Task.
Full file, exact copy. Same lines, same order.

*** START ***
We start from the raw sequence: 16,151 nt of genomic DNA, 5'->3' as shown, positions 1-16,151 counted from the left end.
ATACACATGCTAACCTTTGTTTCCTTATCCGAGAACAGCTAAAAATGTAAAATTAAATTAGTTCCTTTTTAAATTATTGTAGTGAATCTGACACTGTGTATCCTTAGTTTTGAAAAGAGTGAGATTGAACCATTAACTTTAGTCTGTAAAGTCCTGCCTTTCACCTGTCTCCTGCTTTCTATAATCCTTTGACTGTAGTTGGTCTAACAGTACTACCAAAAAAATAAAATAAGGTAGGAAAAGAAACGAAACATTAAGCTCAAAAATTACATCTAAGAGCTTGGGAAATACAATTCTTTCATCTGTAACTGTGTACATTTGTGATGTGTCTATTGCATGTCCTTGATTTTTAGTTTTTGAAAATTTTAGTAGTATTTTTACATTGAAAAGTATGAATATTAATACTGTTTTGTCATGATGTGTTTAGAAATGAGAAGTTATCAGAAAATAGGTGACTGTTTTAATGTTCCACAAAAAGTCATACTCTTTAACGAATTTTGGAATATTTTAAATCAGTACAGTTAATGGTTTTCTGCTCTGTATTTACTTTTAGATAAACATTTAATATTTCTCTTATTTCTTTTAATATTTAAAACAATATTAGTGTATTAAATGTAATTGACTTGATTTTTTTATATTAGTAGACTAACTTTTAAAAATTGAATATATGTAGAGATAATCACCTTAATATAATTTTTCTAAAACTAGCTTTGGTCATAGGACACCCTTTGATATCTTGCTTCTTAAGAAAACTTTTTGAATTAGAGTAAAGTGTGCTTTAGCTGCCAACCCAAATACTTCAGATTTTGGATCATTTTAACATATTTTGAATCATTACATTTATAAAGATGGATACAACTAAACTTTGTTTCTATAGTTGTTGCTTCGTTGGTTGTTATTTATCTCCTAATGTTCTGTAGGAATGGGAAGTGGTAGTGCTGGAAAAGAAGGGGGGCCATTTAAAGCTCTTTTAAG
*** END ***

We start from the raw sequence: 16,151 nt of genomic DNA, 5'->3' as shown, positions 1-16,151 counted from the left end.
ATACACATGCTAACCTTTGTTTCCTTATCCGAGAACAGCTAAAAATGTAAAATTAAATTAGTTCCTTTTTAAATTATTGTAGTGAATCTGACACTGTGTATCCTTAGTTTTGAAAAGAGTGAGATTGAACCATTAACTTTAGTCTGTAAAGTCCTGCCTTTCACCTGTCTCCTGCTTTCTATAATCCTTTGACTGTAGTTGGTCTAACAGTACTACCAAAAAAATAAAATAAGGTAGGAAAAGAAACGAAACATTAAGCTCAAAAATTACATCTAAGAGCTTGGGAAATACAATTCTTTCATCTGTAACTGTGTACATTTGTGATGTGTCTATTGCATGTCCTTGATTTTTAGTTTTTGAAAATTTTAGTAGTATTTTTACATTGAAAAGTATGAATATTAATACTGTTTTGTCATGATGTGTTTAGAAATGAGAAGTTATCAGAAAATAGGTGACTGTTTTAATGTTCCACAAAAAGTCATACTCTTTAACGAATTTTGGAATATTTTAAATCAGTACAGTTAATGGTTTTCTGCTCTGTATTTACTTTTAGATAAACATTTAATATTTCTCTTATTTCTTTTAATATTTAAAACAATATTAGTGTATTAAATGTAATTGACTTGATTTTTTTATATTAGTAGACTAACTTTTAAAAATTGAATATATGTAGAGATAATCACCTTAATATAATTTTTCTAAAACTAGCTTTGGTCATAGGACACCCTTTGATATCTTGCTTCTTAAGAAAACTTTTTGAATTAGAGTAAAGTGTGCTTTAGCTGCCAACCCAAATACTTCAGATTTTGGATCATTTTAACATATTTTGAATCATTACATTTATAAAGATGGATACAACTAAACTTTGTTTCTATAGTTGTTGCTTCGTTGGTTGTTATTTATCTCCTAATGTTCTGTAGGAATGGGAAGTGGTAGTGCTGGAAAAGAAGGGGGGCCATTTAAAGCTCTTTTAAG